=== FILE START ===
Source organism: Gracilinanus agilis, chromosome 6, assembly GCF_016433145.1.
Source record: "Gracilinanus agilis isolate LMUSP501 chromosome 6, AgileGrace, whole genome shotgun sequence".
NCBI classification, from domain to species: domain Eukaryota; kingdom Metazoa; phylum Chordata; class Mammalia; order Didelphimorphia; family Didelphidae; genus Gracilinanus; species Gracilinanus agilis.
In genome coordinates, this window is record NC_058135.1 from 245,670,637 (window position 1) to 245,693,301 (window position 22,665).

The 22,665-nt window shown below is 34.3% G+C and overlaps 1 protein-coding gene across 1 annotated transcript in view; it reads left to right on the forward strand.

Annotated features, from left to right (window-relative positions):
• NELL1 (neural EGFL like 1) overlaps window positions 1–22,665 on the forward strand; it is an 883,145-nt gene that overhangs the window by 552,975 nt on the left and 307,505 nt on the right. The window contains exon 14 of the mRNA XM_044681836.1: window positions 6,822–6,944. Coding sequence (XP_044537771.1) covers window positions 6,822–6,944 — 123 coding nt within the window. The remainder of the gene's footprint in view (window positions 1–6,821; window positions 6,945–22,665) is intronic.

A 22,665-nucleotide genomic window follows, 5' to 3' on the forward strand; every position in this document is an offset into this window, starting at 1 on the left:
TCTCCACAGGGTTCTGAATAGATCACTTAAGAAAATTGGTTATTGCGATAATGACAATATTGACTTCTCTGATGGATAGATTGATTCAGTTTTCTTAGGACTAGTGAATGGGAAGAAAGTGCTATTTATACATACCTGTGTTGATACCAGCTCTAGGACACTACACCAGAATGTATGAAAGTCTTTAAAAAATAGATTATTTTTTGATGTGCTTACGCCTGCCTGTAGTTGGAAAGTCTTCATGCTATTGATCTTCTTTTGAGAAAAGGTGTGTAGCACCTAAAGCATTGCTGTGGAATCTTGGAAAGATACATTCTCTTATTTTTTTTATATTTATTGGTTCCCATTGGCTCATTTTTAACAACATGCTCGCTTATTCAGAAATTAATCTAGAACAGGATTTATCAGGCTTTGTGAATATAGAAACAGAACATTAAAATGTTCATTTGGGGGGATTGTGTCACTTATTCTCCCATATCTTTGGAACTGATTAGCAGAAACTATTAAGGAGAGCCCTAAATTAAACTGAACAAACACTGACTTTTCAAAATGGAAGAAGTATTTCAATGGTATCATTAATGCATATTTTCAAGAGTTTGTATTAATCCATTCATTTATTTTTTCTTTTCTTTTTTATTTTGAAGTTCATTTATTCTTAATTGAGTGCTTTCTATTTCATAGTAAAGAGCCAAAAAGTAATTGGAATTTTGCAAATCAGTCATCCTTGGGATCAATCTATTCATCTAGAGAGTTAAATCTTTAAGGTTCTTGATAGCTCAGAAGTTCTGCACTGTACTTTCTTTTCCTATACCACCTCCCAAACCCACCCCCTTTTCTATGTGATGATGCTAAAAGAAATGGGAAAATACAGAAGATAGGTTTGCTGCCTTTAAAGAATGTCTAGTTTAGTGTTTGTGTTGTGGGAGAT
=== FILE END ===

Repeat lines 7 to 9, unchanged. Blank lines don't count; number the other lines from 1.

• NELL1 (neural EGFL like 1) overlaps window positions 1–22,665 on the forward strand; it is an 883,145-nt gene that overhangs the window by 552,975 nt on the left and 307,505 nt on the right. The window contains exon 14 of the mRNA XM_044681836.1: window positions 6,822–6,944. Coding sequence (XP_044537771.1) covers window positions 6,822–6,944 — 123 coding nt within the window. The remainder of the gene's footprint in view (window positions 1–6,821; window positions 6,945–22,665) is intronic.

A 22,665-nucleotide genomic window follows, 5' to 3' on the forward strand; every position in this document is an offset into this window, starting at 1 on the left:
TCTCCACAGGGTTCTGAATAGATCACTTAAGAAAATTGGTTATTGCGATAATGACAATATTGACTTCTCTGATGGATAGATTGATTCAGTTTTCTTAGGACTAGTGAATGGGAAGAAAGTGCTATTTATACATACCTGTGTTGATACCAGCTCTAGGACACTACACCAGAATGTATGAAAGTCTTTAAAAAATAGATTATTTTTTGATGTGCTTACGCCTGCCTGTAGTTGGAAAGTCTTCATGCTATTGATCTTCTTTTGAGAAAAGGTGTGTAGCACCTAAAGCATTGCTGTGGAATCTTGGAAAGATACATTCTCTTATTTTTTTTATATTTATTGGTTCCCATTGGCTCATTTTTAACAACATGCTCGCTTATTCAGAAATTAATCTAGAACAGGATTTATCAGGCTTTGTGAATATAGAAACAGAACATTAAAATGTTCATTTGGGGGGATTGTGTCACTTATTCTCCCATATCTTTGGAACTGATTAGCAGAAACTATTAAGGAGAGCCCTAAATTAAACTGAACAAACACTGACTTTTCAAAATGGAAGAAGTATTTCAATGGTATCATTAATGCATATTTTCAAGAGTTTGTATTAATCCATTCATTTATTTTTTCTTTTCTTTTTTATTTTGAAGTTCATTTATTCTTAATTGAGTGCTTTCTATTTCATAGTAAAGAGCCAAAAAGTAATTGGAATTTTGCAAATCAGTCATCCTTGGGATCAATCTATTCATCTAGAGAGTTAAATCTTTAAGGTTCTTGATAGCTCAGAAGTTCTGCACTGTACTTTCTTTTCCTATACCACCTCCCAAACCCACCCCCTTTTCTATGTGATGATGCTAAAAGAAATGGGAAAATACAGAAGATAGGTTTGCTGCCTTTAAAGAATGTCTAGTTTAGTGTTTGTGTTGTGGGAGAT